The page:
How Can Active Income Be Better Than Passive Income?

I could pretend like this was easy – like I could share the secret sauce of creating passive income for life. But it’s not that easy. No reputable story I’ve heard, book I’ve read, or person I’ve talked to, has guaranteed 100% passive income at very little or zero personal sacrifice. That’s because it doesn’t exist.

When looking at income you can categorize it into three main groups: Income you work for (earned income), income that comes to you without work on a regular basis (Also called passive or residual), and income that you receive when you sell an asset (stock or real estate) for more than you bought for it (capital appreciation).

There are a lot of videos, books and even seminars, that claim to help you create passive income. I’m here to show you why they’re all wrong.

I don’t want passive income. At least not in the way most of the gurus are talking about. Recently I’ve been reading Tim Farriss’ book “The 4-Hour Workweek”. While I’ve been able to glean some useful information out of it like how to simplify certain tasks and create automation I disagree with the premise of the book: the less work the better.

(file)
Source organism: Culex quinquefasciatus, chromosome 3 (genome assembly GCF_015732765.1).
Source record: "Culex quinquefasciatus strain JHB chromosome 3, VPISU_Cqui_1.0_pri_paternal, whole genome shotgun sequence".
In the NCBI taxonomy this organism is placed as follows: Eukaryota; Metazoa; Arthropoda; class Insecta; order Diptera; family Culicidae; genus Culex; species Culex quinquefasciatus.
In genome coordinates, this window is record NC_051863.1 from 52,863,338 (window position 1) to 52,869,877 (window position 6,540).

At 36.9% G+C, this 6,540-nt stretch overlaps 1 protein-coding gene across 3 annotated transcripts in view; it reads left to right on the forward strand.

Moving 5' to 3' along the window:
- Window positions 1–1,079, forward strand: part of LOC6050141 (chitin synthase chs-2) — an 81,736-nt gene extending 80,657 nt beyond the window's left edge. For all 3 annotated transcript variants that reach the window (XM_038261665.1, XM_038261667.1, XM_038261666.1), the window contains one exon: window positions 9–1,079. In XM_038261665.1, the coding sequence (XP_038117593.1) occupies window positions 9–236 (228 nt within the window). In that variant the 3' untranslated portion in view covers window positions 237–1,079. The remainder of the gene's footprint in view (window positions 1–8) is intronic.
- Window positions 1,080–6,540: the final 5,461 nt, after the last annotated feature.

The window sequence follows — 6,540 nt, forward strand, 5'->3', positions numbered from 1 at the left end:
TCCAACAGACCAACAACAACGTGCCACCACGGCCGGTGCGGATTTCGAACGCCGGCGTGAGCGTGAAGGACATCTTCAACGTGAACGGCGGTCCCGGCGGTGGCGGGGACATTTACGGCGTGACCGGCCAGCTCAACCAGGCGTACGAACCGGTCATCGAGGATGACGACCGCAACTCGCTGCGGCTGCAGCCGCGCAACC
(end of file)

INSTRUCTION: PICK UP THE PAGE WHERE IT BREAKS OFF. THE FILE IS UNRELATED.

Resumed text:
The whole idea of slimming and cutting your time down into 4 hours of work each week is actually appalling to me. While I certainly don’t want to be working 80 hour weeks like he talks about avoiding, I also have seen the benefits of working hard with true purpose.

Whenever I get done with work there is a feeling of built confidence and endurance. Even on challenging days you feel like you’ve overcome worthwhile obstacles. In my option without some sort of work life becomes meaningless.

From Christmas 2017 till March 2018 I had practically all the time in the world to think about this question. I was in Zambia with my family, spending time with them before I headed back to the U.S. in March.

The thing was most of my family was busy during the day, which left me plenty of time to think – including about this question. I thought, how can generate enough money so that I don’t have to work. I strategized this for a while. I finally realized I didn’t want to eliminate work altogether. I simply wanted to make it optional.

To be fair Tim Farriss is actually probably right about a great deal in the book – that there are ways to relatively easily create more time in your life – whether through automation or elimination. However the whole way the book is presented is how to reduce work or almost like work is bad. He tapped into the feeling that many people feel: they don’t like work.

I have a simpler and (I believe) better solution. This choice is difficult to find yet it’s what some of the most successful people in the world have chosen. People like Bill Gates, Jeff Bezos, Elon Musk and many of the ultra rich followed this path. Why not pick a kind of work that you enjoy? Why not experiment and explore the options till you find something that excites you and makes you enjoy “work”?

 

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